Philip Morris ČR manufactures tobacco products in the Czech Republic. They also own a subsidiary in Slovakia that sells and distributes products there. The company is listed on the Prague Stock Exchange (ticker TABAK.PR).
Besides manufacturing tobacco products, Philip Morris ČR also distributes smoke-free tobacco products called HEETS (known as HeatSticks in some places). These units can be inserted into a IQOS device that will then heat the tobacco unit, generating an aerosol that can be inhaled by the user. The fumes produced by these electronic devices are said to contain much lower quantities of harmful substances than are found in tobacco smoke. The theory is that this makes these smoke-free alternatives less harmful to a user’s health.
The company looks pretty cheap at first glance:
Share price: 14,840 Czech Koruna (CZK)
Outstanding shares: 2,745,386
Market cap: 40.7bn CZK (~$1.86bn USD)
Net income 2019: 4.0bn
Cash – June 30, 2020: 8.9bn
This all looks quite attractive, especially when you compare some of the numbers of this company to those of other large tobacco companies in the US. If you look at the historical numbers for Philip Morris ČR, the company looks like a cash-cow. The company throws off lots of excess cash and a decent chunk of this is paid out as a dividend each year. In April 2020 the company announced a 1,560 CZK dividend per share, or a 10.5% yield on the current share price. For 2019 the dividend was 1,600 CZK per share. The dividends of the last two years were exceptionally high though, in 2018 the dividend was 1,080 per share, which was a more typical level for the last decade.
A P/E multiple of only ten, a high dividend yield, apparently stable, or even growing revenues and a bunch of excess cash, what’s not to like here? That’s what I thought initially. Of course there’s the moral side of things. Owning a tobacco company probably isn’t something you’re going to feel especially good about. But leaving that aside for now, why is this company so cheap?
I think the reasons have to do with the ownership structure. Philip Morris ČR is 77.6% owned by Philip Morris Holland Holdings BV. Philip Morris International Inc. (PMI) is the ultimate controlling party.
Traditional tobacco products are not a growing industry in most developed countries. Almost everyone is well aware of the health problems tobacco products cause and most governments try to discourage people from smoking. They do things like impose age limits for buying the products, restrict the way in which they can be marketed to consumers and they steadily make them more expensive to buy by heavily taxing them.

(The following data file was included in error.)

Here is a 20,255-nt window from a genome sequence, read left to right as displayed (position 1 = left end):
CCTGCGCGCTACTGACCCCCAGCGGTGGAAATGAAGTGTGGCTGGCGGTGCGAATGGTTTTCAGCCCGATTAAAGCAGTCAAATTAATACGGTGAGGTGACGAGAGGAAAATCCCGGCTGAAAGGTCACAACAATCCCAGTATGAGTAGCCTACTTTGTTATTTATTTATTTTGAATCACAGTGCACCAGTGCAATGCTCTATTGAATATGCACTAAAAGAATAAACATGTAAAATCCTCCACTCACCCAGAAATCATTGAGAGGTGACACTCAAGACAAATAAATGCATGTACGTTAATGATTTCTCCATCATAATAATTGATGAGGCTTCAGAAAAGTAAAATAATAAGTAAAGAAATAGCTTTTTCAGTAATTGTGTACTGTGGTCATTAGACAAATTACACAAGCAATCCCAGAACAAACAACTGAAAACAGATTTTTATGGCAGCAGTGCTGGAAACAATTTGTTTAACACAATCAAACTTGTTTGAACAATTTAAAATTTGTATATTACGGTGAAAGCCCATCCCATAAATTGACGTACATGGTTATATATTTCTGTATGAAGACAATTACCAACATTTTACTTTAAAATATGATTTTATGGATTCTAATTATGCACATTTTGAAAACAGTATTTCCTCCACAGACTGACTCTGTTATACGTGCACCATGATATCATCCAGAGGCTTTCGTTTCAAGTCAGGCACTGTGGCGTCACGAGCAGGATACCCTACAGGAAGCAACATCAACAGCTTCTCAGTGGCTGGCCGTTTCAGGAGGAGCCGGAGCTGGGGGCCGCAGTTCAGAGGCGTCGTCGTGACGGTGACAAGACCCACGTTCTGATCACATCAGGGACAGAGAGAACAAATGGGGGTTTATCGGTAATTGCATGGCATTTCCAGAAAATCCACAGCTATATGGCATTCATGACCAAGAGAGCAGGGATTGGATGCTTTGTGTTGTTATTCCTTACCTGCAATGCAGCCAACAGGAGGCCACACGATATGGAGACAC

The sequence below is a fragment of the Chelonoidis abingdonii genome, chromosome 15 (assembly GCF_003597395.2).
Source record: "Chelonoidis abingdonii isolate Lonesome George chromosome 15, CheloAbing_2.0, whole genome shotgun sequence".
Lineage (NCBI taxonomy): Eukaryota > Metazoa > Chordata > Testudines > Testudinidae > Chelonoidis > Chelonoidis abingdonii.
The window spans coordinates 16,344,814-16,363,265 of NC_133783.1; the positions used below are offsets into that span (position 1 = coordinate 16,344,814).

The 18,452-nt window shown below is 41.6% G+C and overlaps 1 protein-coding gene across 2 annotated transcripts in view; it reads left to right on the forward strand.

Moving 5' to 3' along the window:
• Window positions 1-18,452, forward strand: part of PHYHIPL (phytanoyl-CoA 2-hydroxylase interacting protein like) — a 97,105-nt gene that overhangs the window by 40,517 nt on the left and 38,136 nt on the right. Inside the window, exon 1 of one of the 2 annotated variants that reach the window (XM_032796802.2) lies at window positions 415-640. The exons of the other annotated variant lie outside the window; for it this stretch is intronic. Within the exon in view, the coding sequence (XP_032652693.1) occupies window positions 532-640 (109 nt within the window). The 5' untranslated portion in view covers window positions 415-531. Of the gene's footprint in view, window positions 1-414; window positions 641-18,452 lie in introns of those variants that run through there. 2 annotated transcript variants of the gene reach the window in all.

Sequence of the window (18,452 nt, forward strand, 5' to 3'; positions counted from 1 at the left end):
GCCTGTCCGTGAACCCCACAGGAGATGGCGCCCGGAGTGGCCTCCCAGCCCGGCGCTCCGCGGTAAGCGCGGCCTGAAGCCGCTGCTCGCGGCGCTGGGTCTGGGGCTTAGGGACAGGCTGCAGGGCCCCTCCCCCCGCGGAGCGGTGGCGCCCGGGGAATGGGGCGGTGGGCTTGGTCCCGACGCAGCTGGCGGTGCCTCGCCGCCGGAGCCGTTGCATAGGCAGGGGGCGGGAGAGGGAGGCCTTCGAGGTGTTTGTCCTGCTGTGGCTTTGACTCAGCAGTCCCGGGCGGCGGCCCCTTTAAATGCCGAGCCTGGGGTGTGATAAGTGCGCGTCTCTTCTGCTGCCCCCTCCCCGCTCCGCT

The smoke-free alternatives that have been developed in recent years perhaps provide something to cushion the financial effects from this negative spiral. The smoke-free products can be presented as less harmful alternatives and your users can switch. This could extend the lifetime of your consumers and perhaps the smoke-free products will be taken up by a younger group of users as well.
A Limited Risk Distributor for Reduced-Risk Products
Unfortunately for Philip Morris ČR shareholders, they won’t get the full benefit from the people who make the switch to smoke free products. The company doesn’t own the intellectual property rights for reduced-risk products, those reside with the parent:
Our profitability, and consequently, the amount of our dividend payout reflects our dual role of being a full risk entrepreneur of combustible portfolio products and a limited risk distributor for reduced-risk products. Our remuneration for commercialization of reduced- risk products is based on a set margin on revenues from sales. As a limited risk distributor, we do not own intellectual property rights for reduced-risk products and therefore do not absorb all the costs or bear the risks associated with such ownership. As our return is proportionate to our risk for commercializing reduced-risk products, the impact of the sales volume variances of such products on our profitability is limited. Consequently, if the current consumer preference trend towards reduced-risk products will continue and volume declines of combustible portfolio products accelerate, we do not expect that over time the additional profit generated from increased sales of reduced-risk products will offset the decreasing profits generated from the sales of combustible portfolio products.